Charles A. Gallagher, Ph.D., has served as Professor of Sociology in the Department of Sociology and Criminal Justice at La Salle University since 2008. Since, 2014, he also has served as Senior Fellow, Yale Urban Ethnography Project, in Yale University’s Department of Sociology. His areas of research and teaching include race and ethnic relations, urban sociology, immigration, and stratification and social inequality. Gallagher has written and edited numerous book and volumes, book chapters, articles, and book reviews. His current book project is entitled The Institutionalization of Colorblindness and The Rise of Racial Inequality. He has appeared on major media outlets including, NPR, CNN, FOX News and MSNBC. He received his M.A. and Ph.D. in sociology from Temple University.

Monique R. Scott, Ph.D., currently serves as Director of Museum Studies at Bryn Mawr College.  She is an anthropologist with a career as both a scholar of museums and as a museum professional working within museums. After receiving her Ph.D. in Anthropology from Yale University in 2004, Scott worked for more than 10 years as head of cultural education at the American Museum of Natural History. She specializes in how diverse museum visitors make meaning of race and culture in museums, particularly representations of Africa and people of African descent, the basis for her 2007 book, Rethinking Evolution in the Museum: Envisioning African Origins.

Reverend Mother Jo Ann B. Jones is Associate Rector at Church of the Redeemer in Bryn Mawr, PA, where she is responsible for adolescent and youth formation and outreach. After receiving her J.D. from the University of Maryland School of Law, her professional positions included Office of Area (later Regional) Counsel of the U.S. Department of Housing and Urban Development in Philadelphia; an associate at Pohoryles and Greenstein in Washington, D.C; Philadelphia Law Department; General Counsel to the Philadelphia Housing and District of Columbia Housing Authority; and Assistant General Counsel for Drexel University. In 2007, she joined the Nutter for Mayor and later the Nutter Administration as Deputy Director, Office of Housing and Community Development. Retiring from the City of Philadelphia in 2014, Jones became a postulant in the Diocese of Pennsylvania and graduated from The General Theological Seminary in 2017.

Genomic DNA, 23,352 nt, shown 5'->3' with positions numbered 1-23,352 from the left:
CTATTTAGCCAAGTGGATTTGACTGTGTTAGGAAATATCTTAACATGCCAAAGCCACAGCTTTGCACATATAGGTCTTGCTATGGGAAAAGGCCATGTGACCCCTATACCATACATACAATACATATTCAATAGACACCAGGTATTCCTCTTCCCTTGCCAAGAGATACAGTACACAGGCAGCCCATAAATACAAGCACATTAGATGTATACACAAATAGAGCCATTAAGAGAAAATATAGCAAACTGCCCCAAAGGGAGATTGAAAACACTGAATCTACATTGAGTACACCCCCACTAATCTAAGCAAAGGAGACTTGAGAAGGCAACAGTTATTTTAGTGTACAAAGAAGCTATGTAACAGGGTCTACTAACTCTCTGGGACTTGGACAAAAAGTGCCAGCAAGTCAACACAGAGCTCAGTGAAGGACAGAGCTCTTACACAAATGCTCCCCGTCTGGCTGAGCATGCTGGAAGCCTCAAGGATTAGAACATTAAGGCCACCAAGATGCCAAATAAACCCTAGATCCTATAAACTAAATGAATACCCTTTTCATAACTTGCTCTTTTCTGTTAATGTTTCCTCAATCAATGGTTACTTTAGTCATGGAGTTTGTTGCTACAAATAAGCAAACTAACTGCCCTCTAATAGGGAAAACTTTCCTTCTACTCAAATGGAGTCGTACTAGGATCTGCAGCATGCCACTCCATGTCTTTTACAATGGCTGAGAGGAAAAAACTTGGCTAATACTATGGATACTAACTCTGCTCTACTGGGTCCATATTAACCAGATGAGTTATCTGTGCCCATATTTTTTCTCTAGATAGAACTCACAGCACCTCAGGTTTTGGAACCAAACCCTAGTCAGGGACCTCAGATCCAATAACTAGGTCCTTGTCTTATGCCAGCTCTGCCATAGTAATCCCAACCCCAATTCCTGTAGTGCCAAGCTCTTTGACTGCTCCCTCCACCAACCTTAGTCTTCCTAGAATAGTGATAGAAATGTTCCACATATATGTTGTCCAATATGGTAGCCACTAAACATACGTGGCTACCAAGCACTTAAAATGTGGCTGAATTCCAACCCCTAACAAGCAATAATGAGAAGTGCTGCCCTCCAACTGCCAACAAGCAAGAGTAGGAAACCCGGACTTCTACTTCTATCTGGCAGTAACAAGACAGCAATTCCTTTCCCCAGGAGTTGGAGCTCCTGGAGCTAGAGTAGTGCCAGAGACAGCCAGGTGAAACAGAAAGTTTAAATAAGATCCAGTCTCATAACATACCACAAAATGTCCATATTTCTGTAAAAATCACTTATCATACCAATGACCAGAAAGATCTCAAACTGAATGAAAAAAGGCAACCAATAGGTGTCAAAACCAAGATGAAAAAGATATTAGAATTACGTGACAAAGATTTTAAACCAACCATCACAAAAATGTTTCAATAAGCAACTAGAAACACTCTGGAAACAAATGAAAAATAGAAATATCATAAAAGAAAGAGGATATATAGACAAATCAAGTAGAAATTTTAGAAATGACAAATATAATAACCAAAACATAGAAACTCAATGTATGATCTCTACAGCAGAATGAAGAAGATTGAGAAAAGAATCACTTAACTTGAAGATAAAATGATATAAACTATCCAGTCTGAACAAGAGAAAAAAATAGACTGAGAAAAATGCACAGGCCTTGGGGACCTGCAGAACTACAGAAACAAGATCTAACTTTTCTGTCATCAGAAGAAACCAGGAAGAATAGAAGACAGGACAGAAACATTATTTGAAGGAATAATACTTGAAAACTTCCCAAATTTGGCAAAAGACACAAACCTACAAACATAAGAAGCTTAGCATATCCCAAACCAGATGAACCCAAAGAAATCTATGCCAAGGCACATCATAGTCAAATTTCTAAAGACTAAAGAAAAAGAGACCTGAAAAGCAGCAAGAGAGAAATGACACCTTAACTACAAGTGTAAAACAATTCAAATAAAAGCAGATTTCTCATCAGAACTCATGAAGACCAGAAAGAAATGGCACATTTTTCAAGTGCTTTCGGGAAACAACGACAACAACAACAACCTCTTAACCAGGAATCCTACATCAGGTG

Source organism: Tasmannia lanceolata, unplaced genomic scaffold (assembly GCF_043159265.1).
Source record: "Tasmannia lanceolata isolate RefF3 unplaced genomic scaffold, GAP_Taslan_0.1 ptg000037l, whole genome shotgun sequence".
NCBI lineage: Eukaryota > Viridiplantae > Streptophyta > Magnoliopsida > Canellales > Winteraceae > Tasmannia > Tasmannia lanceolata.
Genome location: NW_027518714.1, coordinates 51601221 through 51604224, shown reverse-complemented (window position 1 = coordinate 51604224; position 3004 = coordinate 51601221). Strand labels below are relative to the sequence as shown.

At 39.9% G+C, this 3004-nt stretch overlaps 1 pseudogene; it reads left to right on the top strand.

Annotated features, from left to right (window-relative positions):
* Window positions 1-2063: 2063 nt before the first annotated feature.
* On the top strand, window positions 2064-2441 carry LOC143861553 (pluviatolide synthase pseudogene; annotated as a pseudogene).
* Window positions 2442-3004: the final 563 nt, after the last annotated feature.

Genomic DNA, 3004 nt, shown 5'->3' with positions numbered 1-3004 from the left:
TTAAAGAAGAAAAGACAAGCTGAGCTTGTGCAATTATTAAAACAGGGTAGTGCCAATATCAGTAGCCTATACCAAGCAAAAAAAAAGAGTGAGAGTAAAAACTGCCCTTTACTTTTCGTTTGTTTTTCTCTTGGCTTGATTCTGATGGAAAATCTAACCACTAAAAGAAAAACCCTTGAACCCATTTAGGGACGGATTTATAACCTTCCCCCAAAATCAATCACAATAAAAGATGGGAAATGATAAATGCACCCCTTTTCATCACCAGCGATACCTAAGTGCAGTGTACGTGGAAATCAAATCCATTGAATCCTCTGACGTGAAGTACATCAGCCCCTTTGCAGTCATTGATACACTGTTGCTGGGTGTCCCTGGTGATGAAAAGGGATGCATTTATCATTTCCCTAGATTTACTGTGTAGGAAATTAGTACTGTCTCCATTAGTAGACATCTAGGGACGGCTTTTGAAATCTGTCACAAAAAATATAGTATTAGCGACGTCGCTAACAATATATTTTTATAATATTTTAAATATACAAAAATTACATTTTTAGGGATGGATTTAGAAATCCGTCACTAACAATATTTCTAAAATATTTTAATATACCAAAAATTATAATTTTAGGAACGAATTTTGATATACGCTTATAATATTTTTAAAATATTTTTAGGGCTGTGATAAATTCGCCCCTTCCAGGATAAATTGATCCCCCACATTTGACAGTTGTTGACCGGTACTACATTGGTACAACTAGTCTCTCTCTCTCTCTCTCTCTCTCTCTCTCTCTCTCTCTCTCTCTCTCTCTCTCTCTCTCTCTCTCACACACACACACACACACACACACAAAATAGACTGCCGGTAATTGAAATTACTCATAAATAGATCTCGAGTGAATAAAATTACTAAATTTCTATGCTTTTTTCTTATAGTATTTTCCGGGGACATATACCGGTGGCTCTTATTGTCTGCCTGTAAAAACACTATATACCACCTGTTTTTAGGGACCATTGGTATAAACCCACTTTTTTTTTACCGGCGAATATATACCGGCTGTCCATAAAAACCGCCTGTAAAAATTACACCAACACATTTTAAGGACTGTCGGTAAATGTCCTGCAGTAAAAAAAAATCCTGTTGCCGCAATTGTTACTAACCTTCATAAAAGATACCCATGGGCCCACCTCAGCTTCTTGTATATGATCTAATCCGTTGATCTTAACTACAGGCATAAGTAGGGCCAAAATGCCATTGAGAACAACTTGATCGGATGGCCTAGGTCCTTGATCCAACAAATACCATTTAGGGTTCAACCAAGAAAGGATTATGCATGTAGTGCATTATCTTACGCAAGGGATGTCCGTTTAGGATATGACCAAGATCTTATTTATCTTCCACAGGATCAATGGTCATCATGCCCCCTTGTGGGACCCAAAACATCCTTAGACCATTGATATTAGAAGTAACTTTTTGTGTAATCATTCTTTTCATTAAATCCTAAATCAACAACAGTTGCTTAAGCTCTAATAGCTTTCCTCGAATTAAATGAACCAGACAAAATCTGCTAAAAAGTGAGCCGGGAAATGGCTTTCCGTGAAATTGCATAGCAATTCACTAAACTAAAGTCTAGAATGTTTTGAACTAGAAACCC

About the Dennis Farm Charitable Land Trust
The Dennis Farm Charitable Land Trust, a non-profit 501 (c)(3) organization, was created to preserve a rare–and beautiful–historic and cultural resource in the Endless Mountains of Susquehanna County, Pennsylvania. The 153-acre farm was founded by the Dennis family’s ancestors, free African Americans who came to Pennsylvania from Connecticut in 1793 and purchased land and has remained in the stewardship of the same family since then. The purpose of The Dennis Farm Charitable Land Trust is to continue to develop the Dennis Farm into an educational and cultural site for scholars, researchers, educators, cultural heritage tourists, school groups and others interested in. this extraordinary history.

About Museum of the American Revolution
The Museum of the American Revolution uncovers and shares compelling stories about the diverse people and complex events that sparked America’s ongoing experiment in liberty, equality, and self-government. Through the Museum’s unmatched collection, immersive galleries, powerful theater experiences, and interactive elements, visitors gain a deeper appreciation for how this nation came to be and feel inspired to consider their role in ensuring that the promise of the American Revolution endures. Located just steps away from Independence Hall, the Museum serves as a portal to the region’s many Revolutionary sites, sparking interest, providing context, and encouraging exploration. The Museum, which opened on April 19, 2017, is a private, non-profit, and non-partisan organization. For more information, visit www.AmRevMuseum.org or call 877.740.1776.